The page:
Who a Community Hires as a New Fire Chief is Crucial to Safety and Quality of Life

By Dom Nozzi

Your community needs to hire a new fire chief.

I’ve given a bit of thought to what sorts of questions should be asked of applicants to fill that vacancy.

And I realized that this hire is not just a simple matter of hiring someone who is well-equipped in knowing how to quickly put out fires.

No, it goes far beyond that, in terms of implications for overall safety in your community (not just the narrow subset of fire safety), and significant implications for overall quality of life. Hire the wrong fire chief, and your community can be in serious danger of setting a course for much worse overall community safety and much worse quality of life, even if your fire chief is skilled in putting out fires.

The following simple questions are crucial in determining whether your new chief will promote overall safety and quality of life, or worsen it.

  1. What are your thoughts about reducing the size of fire trucks? The now gargantuan and growing size of trucks used in cities all over the nation means that our fire chief, perhaps more so than the traffic engineer, is profoundly dictating — every time she or he decides to purchase a big fire truck — that our neighborhood and arterial streets will be monstrous in width in order to “safely” allow passage by the big hook and ladder trucks. The result is more dangerous, high-speed community streets filled with reckless, inattentive drivers, and lower neighborhood quality of life. Recent studies (the Swift study in Longmont CO, for example) have found that when a city overemphasizes fire safety to the point of excessively enlarging street and intersection Big Firetruckdimensions (to reduce fire truck response times), the number of injuries and deaths caused by the increased motor vehicle speeding and inattentiveness (induced by the enlarged roadway/intersection dimensions) far exceeds the injuries and deaths averted by faster fire truck response times. The result is that life safety declines, even if the subset of fire safety may improve slightly. Overall community safety therefore declines. Despite having a few fires are put out more quickly.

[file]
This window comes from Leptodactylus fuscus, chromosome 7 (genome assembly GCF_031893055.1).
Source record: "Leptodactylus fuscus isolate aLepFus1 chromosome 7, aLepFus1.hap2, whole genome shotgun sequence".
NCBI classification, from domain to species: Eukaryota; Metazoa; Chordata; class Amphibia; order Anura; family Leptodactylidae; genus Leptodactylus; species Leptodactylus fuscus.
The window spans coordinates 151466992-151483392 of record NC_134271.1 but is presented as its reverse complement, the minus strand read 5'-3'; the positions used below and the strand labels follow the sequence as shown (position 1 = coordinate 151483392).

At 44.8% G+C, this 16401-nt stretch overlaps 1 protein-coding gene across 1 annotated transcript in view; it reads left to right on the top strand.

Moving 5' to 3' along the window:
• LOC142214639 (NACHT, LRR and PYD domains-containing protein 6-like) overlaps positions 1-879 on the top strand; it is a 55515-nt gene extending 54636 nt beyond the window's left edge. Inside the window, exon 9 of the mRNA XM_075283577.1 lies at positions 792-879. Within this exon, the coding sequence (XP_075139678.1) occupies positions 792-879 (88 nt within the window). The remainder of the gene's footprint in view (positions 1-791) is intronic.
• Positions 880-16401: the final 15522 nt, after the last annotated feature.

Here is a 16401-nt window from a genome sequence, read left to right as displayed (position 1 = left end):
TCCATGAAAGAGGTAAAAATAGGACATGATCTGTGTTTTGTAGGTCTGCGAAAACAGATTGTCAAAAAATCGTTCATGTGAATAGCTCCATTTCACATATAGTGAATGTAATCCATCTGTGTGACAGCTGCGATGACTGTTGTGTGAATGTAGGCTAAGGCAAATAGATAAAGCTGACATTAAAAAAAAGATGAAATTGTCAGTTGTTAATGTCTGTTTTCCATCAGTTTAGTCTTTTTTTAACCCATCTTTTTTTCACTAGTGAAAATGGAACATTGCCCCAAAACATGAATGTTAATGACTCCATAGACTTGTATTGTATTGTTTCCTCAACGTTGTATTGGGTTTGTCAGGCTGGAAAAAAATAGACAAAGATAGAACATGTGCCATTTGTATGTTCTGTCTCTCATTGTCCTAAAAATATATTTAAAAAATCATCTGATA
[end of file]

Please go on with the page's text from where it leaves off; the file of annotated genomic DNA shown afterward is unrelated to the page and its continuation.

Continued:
2. What are your thoughts about reducing a bloated fire department budget? (fire department budgets throughout the nation are terribly bloated, and a bloated department budget sub-optimizes the services of that department and starves important services such as health, social services, housing and street maintenance/design).
  3. What are your thoughts about minimizing the use of emergency vehicle sirens? (I’ve been told by more than one person that the emergency service sirens in the small Florida city I formerly lived in are out of control — even compared to major cities such as DC. This problem is found in an enormous number of cities throughout the nation, as the hyper-concern for perfect (and unachievable) public safety fuels a siren “arms race” of ever louder sirens, in the name of safety. This growing noise pollution problem confirmed my own “jangled nerves” experience of living in a town center of a town that did not have the leadership to stand up to the fire chief and demand that quality of life considerations, at some point, start to trump the seemingly endless (and hopeless) quest for more and more “safety.” (there IS such a thing as too much emphasis being placed on “safety”). While living in that Florida city – a city that lacked the leadership to stand up to the “babies are dying in burning buildings” hysterics of the fire department – I was being tormented by what amounted to nearly 24/7 siren wailing. In a city that justifiably strove to encourage more town residential development, why were we chasing folks out of the town center by creating a “war zone” ambience there?

These are, in my humble opinion, the three most crucial questions that should be asked of candidates for the fire chief position. It is not just about putting out fires…

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Filed under Politics, Transportation, Urban Design

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